Hong Kong – A Chinese researcher says he helped create the first genetically modified babies in the world: two twins whose DNA he modified to try to help fight the possibility of future infection with the Human Immunodeficiency Virus (HIV).
If true, it will be a big leap in science and ethics.
A scientist from the United States said he participated in work in China, but the type of editing of this gene was banned in his country because DNA changes could be passed on to future generations and risked damaging other genes.
Many conventional scientists think that it is too dangerous to try, so some people denounce that the Chinese report is a human experiment.
Researcher He Jiankui, from Shenzhen, said he modified the embryos of seven couples during fertility treatment, and so far one pregnancy was produced. He reports that his aim is not to cure or prevent hereditary diseases, but to try to provide traits that few people naturally have: the ability to fight the possibility of future HIV infection, the virus that causes Acquired Immune Deficiency Syndrome (AIDS).
He added that the parents involved refused to be identified or interviewed, and he did not say where they lived or where the work was done.
There is no independent confirmation of his claim, and has not been published in a journal, where other experts can examine it. The announcement was announced Monday in Hong Kong, one of the organizers of an international conference on gene editing which will begin on Tuesday, and earlier in an exclusive interview with The Associated Press.
"I feel a great responsibility that it is not only about making the first, but also about being an example," he told AP. "The community will decide what to do next" in terms of allowing or prohibiting the knowledge.
Some scientists were surprised to hear that claim and condemn it.
This is "unimaginable … an experiment with humans that is not morally or ethically maintained," Dr. Kiran Musunuru, an expert in genetic editing at the University of Pennsylvania and editor of the genetic journal.
"It's too early," said Dr. Eric Topol, who heads the Scripps Translational Research Institute in California. "We deal with the operational instructions of a human being, that's a big problem."
However, a well-known geneticist, George Church of Harvard University, defended genetic editing efforts for HIV, which he described as "a greater and ever increasing threat to public health".
"I think this can be justified," the Church said about that goal.
In recent years, scientists have found relatively easy ways to edit genes, DNA strands that regulate the body. The tool, called CRISPR-cas9, makes it possible to operate with DNA to provide the needed genes or deactivate the one that caused the problem.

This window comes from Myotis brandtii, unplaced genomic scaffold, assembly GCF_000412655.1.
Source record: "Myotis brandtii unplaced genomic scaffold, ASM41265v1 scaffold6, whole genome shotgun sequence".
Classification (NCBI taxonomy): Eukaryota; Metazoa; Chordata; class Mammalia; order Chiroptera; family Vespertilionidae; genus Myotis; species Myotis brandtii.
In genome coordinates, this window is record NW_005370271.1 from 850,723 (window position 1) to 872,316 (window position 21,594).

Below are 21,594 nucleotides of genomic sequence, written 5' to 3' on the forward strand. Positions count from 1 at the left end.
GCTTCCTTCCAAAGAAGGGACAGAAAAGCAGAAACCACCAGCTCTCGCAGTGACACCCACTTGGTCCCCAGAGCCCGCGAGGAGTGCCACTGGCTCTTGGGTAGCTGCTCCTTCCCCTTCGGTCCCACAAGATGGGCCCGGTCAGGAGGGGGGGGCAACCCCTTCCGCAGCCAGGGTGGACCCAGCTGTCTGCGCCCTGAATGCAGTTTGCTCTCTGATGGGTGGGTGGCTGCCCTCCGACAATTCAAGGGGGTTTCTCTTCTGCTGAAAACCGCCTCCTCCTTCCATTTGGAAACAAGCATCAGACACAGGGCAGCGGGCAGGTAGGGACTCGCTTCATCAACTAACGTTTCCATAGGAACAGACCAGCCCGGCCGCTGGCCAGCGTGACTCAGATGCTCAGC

Adults have recently tried to treat deadly diseases, and the changes are limited to that person. Editions of sperm, ovules or embryos are different, changes can be inherited. In the US, it is not permitted, except for laboratory research. China bans human cloning but does not specifically edit genes.
He Jiankui (HEH JEE -an-qway), who talked about "JK", studied at Rice and Stanford University in the United States. Before returning to his home country to open a laboratory at the South China University of Science and Technology in Shenzhen, where he also has two genetic companies.
The US scientist who worked with him on this project after returning to China was professor of physics and biotechnology Michael Deem, who was his adviser at Rice in Houston. Deem also has what he calls "small participation" in, and is part of the scientific advice of the two companies.
The Chinese researcher said he edited mice, monkeys and human embryos in the laboratory for several years and had filed a patent on his method.
He said he chose to test the embryo gene for HIV because this infection was a big problem in China. He tried to deactivate a gene called CCR5 which forms a protein gateway that allows HIV, the virus that causes AIDS, to enter cells.
All men in the project had HIV and all women did not, but editing the gene was not intended to prevent the risk of small transmission, he said. Parents experiencing infections are strongly suppressed by standard anti-HIV drugs and there are simple ways to prevent them from infecting children that do not involve gene changes.
Instead, the call was to offer HIV-infected couples the opportunity to have children who could be protected from the same fate.
He recruited a partner through the Beijing-based AIDS advocacy group called Baihualin. Its leader, known as a pseudonym "Bai Hua," told the AP that it is not uncommon for people with HIV to lose their jobs or have problems getting medical treatment if their infection is revealed.
This is how the work is completed: